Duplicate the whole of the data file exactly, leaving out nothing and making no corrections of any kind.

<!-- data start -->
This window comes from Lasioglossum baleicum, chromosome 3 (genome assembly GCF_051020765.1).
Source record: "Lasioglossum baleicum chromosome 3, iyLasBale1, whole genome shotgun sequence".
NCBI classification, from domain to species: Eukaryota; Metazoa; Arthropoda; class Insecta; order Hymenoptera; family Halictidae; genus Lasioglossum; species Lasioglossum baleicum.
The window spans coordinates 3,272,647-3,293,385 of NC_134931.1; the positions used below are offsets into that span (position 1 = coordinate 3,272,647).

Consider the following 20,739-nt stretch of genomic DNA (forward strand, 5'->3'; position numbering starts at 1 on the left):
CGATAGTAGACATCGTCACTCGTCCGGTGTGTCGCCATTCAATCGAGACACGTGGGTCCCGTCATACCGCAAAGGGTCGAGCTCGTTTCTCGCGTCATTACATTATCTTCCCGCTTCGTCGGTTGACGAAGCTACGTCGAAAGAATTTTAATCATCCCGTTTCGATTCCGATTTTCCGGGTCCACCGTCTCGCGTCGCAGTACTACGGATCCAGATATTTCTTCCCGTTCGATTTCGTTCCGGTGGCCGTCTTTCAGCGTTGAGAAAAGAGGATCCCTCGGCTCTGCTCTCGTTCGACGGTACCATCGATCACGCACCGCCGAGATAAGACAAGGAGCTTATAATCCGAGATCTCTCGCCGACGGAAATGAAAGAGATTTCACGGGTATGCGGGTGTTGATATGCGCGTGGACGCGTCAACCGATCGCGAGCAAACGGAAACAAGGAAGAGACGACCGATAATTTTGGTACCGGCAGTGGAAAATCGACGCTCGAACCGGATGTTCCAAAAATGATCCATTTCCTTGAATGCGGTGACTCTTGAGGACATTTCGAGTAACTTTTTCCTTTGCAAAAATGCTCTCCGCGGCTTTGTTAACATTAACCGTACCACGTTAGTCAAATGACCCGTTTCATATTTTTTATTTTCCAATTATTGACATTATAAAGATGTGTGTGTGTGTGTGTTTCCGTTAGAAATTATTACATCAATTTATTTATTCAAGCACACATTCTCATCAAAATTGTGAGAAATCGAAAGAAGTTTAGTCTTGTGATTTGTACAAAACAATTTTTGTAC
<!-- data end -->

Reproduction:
This window comes from Lasioglossum baleicum, chromosome 3 (genome assembly GCF_051020765.1).
Source record: "Lasioglossum baleicum chromosome 3, iyLasBale1, whole genome shotgun sequence".
NCBI classification, from domain to species: Eukaryota; Metazoa; Arthropoda; class Insecta; order Hymenoptera; family Halictidae; genus Lasioglossum; species Lasioglossum baleicum.
The window spans coordinates 3,272,647-3,293,385 of NC_134931.1; the positions used below are offsets into that span (position 1 = coordinate 3,272,647).

Consider the following 20,739-nt stretch of genomic DNA (forward strand, 5'->3'; position numbering starts at 1 on the left):
CGATAGTAGACATCGTCACTCGTCCGGTGTGTCGCCATTCAATCGAGACACGTGGGTCCCGTCATACCGCAAAGGGTCGAGCTCGTTTCTCGCGTCATTACATTATCTTCCCGCTTCGTCGGTTGACGAAGCTACGTCGAAAGAATTTTAATCATCCCGTTTCGATTCCGATTTTCCGGGTCCACCGTCTCGCGTCGCAGTACTACGGATCCAGATATTTCTTCCCGTTCGATTTCGTTCCGGTGGCCGTCTTTCAGCGTTGAGAAAAGAGGATCCCTCGGCTCTGCTCTCGTTCGACGGTACCATCGATCACGCACCGCCGAGATAAGACAAGGAGCTTATAATCCGAGATCTCTCGCCGACGGAAATGAAAGAGATTTCACGGGTATGCGGGTGTTGATATGCGCGTGGACGCGTCAACCGATCGCGAGCAAACGGAAACAAGGAAGAGACGACCGATAATTTTGGTACCGGCAGTGGAAAATCGACGCTCGAACCGGATGTTCCAAAAATGATCCATTTCCTTGAATGCGGTGACTCTTGAGGACATTTCGAGTAACTTTTTCCTTTGCAAAAATGCTCTCCGCGGCTTTGTTAACATTAACCGTACCACGTTAGTCAAATGACCCGTTTCATATTTTTTATTTTCCAATTATTGACATTATAAAGATGTGTGTGTGTGTGTGTTTCCGTTAGAAATTATTACATCAATTTATTTATTCAAGCACACATTCTCATCAAAATTGTGAGAAATCGAAAGAAGTTTAGTCTTGTGATTTGTACAAAACAATTTTTGTAC